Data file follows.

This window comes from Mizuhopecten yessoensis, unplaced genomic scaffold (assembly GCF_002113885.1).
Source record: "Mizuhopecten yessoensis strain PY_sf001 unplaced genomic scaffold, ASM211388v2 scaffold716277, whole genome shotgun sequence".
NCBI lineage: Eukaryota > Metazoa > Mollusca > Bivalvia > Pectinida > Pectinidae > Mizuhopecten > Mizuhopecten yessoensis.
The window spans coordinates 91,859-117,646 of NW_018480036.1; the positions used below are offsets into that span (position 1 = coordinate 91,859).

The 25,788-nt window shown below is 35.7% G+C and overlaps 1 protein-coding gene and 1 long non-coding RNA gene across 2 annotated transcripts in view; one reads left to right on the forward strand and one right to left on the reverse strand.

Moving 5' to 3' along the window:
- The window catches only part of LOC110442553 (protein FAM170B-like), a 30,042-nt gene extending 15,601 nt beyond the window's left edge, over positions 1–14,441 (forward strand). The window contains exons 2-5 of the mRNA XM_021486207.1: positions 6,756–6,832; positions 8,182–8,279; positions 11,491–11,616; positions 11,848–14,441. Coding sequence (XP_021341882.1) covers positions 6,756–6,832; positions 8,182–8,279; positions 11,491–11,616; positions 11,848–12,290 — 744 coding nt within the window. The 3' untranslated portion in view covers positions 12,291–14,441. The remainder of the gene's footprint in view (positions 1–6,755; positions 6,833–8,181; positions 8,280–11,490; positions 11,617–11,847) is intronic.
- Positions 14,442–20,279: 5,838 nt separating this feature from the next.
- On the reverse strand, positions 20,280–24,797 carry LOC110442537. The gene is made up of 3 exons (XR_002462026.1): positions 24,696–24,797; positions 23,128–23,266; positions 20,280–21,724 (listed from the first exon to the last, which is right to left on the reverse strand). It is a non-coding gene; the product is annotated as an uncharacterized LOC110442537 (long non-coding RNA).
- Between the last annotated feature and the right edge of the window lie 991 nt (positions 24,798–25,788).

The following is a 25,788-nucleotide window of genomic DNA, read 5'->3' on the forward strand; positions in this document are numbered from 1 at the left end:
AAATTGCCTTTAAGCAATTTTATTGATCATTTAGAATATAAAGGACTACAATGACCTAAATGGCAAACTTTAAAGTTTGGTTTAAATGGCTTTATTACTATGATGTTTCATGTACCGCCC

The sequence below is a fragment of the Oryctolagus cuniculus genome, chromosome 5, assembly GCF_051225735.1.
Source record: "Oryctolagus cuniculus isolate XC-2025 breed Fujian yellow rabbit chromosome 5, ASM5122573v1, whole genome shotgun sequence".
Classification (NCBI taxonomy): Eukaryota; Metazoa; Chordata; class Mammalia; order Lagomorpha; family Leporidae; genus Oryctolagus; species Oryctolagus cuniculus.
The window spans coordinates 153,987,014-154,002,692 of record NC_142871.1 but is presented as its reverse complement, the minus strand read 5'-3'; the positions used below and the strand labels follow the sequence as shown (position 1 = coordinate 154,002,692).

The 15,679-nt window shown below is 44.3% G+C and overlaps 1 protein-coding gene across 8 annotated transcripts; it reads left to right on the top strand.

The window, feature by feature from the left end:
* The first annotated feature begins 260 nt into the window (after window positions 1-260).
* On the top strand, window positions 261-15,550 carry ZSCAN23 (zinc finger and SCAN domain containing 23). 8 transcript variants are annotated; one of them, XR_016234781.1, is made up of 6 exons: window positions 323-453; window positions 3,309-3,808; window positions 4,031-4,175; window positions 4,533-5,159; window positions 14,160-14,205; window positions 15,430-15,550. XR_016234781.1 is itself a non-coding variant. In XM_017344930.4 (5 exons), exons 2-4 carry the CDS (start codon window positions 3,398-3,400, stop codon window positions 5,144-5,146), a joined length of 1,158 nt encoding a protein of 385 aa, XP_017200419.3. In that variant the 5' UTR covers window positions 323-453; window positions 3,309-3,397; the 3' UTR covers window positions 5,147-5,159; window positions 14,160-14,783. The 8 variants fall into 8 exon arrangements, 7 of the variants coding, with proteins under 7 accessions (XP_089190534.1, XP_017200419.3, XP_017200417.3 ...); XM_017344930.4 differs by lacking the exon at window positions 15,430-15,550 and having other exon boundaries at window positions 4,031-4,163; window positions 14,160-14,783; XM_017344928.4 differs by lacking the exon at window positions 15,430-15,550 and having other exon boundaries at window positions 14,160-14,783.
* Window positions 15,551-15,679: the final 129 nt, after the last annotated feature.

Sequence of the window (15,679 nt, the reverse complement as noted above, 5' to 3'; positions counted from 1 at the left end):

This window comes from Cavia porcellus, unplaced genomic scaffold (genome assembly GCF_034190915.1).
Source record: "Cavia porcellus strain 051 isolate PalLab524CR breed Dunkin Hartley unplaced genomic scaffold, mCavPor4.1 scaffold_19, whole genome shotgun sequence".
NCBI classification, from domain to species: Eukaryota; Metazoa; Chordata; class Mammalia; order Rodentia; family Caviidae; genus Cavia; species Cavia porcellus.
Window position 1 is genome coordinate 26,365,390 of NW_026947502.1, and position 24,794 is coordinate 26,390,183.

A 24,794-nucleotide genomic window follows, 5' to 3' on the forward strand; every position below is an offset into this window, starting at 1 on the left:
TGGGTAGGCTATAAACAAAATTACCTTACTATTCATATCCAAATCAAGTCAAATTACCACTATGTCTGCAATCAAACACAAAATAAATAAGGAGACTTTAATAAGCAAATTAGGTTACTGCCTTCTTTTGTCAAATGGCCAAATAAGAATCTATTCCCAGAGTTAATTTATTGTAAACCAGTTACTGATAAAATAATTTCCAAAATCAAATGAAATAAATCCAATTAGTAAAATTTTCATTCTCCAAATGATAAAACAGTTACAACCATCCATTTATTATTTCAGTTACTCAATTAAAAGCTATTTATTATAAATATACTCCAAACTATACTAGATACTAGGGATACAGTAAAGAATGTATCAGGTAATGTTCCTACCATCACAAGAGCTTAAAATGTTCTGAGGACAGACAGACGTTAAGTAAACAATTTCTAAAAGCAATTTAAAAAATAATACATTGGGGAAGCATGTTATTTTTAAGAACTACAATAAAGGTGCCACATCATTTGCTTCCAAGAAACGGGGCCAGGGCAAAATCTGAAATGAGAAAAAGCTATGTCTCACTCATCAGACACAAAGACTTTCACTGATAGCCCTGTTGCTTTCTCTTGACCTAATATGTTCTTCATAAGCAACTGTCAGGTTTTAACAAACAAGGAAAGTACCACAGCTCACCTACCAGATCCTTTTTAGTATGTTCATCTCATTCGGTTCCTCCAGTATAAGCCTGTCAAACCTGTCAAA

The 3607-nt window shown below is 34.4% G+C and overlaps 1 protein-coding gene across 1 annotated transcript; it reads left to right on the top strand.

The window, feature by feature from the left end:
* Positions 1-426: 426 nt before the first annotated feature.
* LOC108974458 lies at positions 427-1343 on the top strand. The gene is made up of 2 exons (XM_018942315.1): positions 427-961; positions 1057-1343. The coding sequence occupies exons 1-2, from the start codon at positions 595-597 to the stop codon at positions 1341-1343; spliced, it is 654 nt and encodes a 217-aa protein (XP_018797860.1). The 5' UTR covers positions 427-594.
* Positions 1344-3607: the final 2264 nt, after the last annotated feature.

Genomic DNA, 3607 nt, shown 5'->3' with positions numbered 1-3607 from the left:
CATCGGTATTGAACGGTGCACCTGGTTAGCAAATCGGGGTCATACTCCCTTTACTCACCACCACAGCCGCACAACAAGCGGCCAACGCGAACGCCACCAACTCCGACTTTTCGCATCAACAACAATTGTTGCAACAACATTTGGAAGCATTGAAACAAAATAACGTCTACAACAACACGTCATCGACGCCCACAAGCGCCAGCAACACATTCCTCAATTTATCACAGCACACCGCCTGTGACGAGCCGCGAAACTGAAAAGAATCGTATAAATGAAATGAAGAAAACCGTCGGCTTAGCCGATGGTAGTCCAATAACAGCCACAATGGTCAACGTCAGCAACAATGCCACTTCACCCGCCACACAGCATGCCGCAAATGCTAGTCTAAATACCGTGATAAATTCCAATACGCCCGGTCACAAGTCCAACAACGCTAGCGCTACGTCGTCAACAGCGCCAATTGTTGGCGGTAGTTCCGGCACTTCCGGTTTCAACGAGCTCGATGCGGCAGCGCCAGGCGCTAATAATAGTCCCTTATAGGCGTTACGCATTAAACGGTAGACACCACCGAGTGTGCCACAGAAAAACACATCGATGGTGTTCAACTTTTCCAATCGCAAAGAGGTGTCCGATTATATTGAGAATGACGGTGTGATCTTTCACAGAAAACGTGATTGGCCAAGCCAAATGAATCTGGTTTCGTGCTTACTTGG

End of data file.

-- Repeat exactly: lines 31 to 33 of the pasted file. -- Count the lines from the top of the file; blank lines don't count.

* Positions 1-426: 426 nt before the first annotated feature.
* LOC108974458 lies at positions 427-1343 on the top strand. The gene is made up of 2 exons (XM_018942315.1): positions 427-961; positions 1057-1343. The coding sequence occupies exons 1-2, from the start codon at positions 595-597 to the stop codon at positions 1341-1343; spliced, it is 654 nt and encodes a 217-aa protein (XP_018797860.1). The 5' UTR covers positions 427-594.
* Positions 1344-3607: the final 2264 nt, after the last annotated feature.